Fixed and sliding/floating calipers.
In most applications, the disc brake caliper assembly is bolted to the vehicle axle housing, or steering knuckle, and clamps the brake pads onto the rotors to slow the vehicle. There are two main types of calipers: fixed calipers and sliding or floating calipers FIGURE 32-7. Sliding or floating calipers are the most common type used in passenger vehicles because they are easier to build and are more compact. All calipers are fitted with a bleeder screw on the top of the piston bore to allow for the removal of air within the disc brake system as well as to help in performing routine brake fluid changes.
Fixed calipers are rigidly bolted in place and cannot move or slide. This makes their application of braking forces more precise than floating calipers. They commonly have one to four pistons on each side of the rotor FIGURE 32-8. When the brakes are applied, hydraulic pressure forces the pistons on both sides of the caliper inward, causing the brake pads to come in contact with the rotor FIGURE 32-9. Once the pad-to-rotor clearance is taken up, the hydraulic pressure rises equally on each side of the caliper, applying both brake pads equally.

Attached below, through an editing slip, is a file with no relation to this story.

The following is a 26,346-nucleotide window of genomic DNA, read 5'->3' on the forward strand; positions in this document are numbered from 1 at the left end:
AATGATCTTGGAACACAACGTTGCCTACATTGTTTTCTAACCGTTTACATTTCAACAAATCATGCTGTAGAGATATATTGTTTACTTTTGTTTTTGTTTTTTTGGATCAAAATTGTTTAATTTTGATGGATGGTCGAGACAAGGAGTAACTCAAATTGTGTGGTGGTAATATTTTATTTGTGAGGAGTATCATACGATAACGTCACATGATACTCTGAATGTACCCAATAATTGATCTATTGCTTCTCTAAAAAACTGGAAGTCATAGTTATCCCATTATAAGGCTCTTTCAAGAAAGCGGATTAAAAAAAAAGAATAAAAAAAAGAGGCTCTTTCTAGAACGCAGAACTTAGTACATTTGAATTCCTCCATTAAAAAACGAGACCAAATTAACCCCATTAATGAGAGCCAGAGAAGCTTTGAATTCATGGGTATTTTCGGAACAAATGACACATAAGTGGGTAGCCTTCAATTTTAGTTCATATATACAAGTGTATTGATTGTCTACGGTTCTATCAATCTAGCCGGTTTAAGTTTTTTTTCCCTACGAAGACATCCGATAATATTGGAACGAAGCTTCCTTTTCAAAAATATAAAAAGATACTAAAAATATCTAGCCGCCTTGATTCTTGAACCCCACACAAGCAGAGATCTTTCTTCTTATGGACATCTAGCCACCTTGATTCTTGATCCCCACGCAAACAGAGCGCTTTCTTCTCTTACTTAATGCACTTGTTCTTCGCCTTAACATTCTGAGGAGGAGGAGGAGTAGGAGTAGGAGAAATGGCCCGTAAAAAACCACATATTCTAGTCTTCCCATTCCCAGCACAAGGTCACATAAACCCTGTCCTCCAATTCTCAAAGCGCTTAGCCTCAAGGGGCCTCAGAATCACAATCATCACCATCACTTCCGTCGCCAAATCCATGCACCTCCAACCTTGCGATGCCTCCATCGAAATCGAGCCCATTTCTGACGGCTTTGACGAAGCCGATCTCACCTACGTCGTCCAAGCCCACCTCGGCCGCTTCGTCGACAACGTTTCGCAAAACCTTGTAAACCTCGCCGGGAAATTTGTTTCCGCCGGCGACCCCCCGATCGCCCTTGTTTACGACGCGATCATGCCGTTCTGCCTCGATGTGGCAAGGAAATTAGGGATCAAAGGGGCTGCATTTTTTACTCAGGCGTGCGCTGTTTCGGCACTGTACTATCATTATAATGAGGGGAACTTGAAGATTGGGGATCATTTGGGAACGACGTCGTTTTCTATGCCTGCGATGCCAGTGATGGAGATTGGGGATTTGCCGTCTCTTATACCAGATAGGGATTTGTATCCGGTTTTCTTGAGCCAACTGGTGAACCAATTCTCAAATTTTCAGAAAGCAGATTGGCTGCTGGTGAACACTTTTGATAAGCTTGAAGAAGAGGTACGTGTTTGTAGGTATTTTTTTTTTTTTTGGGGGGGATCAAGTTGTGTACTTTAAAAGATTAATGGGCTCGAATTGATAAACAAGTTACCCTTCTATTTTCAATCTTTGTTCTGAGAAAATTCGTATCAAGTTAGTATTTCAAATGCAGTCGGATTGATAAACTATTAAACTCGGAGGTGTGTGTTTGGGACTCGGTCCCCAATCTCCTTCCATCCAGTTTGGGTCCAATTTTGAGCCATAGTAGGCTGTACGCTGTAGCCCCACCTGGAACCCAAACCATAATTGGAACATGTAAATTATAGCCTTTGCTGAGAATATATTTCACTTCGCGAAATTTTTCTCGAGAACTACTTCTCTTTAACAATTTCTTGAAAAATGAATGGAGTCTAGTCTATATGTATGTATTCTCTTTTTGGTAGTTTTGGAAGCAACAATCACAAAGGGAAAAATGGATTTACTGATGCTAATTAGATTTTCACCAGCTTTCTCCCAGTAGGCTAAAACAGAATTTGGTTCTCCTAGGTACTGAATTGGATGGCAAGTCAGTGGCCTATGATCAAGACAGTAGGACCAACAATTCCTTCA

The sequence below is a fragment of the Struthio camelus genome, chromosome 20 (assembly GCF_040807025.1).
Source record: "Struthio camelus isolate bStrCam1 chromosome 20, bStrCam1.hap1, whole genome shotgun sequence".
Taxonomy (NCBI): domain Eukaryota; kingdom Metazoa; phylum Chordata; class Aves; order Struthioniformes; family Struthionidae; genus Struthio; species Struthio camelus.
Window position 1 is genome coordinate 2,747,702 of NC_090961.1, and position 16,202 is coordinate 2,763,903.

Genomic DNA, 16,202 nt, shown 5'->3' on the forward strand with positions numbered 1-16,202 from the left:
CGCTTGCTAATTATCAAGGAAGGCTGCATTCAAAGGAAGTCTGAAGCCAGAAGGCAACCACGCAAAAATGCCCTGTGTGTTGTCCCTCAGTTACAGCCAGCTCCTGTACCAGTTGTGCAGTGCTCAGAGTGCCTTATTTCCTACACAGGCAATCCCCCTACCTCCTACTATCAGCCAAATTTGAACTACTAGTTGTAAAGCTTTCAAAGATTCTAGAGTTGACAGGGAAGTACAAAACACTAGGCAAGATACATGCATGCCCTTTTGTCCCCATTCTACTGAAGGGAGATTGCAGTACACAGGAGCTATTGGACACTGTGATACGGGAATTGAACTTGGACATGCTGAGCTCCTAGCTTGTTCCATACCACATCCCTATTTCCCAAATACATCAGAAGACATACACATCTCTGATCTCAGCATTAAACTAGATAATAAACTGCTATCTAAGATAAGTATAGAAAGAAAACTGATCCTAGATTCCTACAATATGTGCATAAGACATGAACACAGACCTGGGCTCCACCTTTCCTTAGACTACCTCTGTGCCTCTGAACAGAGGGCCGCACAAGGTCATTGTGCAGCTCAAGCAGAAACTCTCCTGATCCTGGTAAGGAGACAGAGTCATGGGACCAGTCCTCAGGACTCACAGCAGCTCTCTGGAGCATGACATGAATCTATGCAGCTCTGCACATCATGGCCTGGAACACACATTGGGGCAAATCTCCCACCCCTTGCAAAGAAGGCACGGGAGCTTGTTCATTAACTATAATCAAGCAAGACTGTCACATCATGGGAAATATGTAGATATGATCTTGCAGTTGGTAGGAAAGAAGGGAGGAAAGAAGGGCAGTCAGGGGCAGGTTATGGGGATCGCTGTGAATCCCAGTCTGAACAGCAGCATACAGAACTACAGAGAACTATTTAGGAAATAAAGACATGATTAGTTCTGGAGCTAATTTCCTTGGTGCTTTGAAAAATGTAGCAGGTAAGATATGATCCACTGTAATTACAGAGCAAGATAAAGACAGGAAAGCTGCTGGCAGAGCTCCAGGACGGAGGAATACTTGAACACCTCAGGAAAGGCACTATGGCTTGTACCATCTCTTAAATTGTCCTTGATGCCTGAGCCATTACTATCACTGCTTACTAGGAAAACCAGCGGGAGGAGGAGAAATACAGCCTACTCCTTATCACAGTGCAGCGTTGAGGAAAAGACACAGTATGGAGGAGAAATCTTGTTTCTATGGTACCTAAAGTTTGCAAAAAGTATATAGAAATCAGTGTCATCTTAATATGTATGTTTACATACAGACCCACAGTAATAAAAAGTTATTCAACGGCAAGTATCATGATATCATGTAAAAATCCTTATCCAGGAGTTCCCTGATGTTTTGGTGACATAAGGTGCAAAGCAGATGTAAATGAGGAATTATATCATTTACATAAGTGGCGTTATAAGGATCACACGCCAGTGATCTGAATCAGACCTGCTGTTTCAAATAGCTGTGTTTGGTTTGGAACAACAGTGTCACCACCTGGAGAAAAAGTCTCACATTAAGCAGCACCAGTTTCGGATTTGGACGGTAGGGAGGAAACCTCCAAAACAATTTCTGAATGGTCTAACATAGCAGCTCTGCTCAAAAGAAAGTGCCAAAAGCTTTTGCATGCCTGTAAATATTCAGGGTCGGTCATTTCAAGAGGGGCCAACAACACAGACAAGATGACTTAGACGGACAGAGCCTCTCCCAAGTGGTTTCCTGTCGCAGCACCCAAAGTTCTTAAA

The sliding or floating caliper has brake pads located on each side of the rotor, but all of the pistons are only on one side, usually the inside of the rotor. Thus, the hydraulic force is generated on one side of the rotor, but the unique design applies equal braking force to both sides of the rotor. This distribution of force is possible because the caliper is mounted on pins, or slides, that allow it to move (float or slide) from side to side as necessary. This movement allows pistons on one side of the rotor to generate force on both sides of the rotor at the same time.
Fixed calipers with multiple pistons.
Fixed caliper being applied.
Sliding/floating caliper application.
When the brakes are applied, hydraulic pressure forces the piston toward the rotor. This takes up any clearance between the brake pad and rotor and starts to push the pad into the rotor. Since the caliper is free to move on the pins or slides, it gets pushed away from the rotor, pulling the outer brake pad into contact with the outside of the rotor. Once all clearance is taken up on the outer brake pad, the clamping force will increase equally on both brake pads, applying the brakes FIGURE 32-10.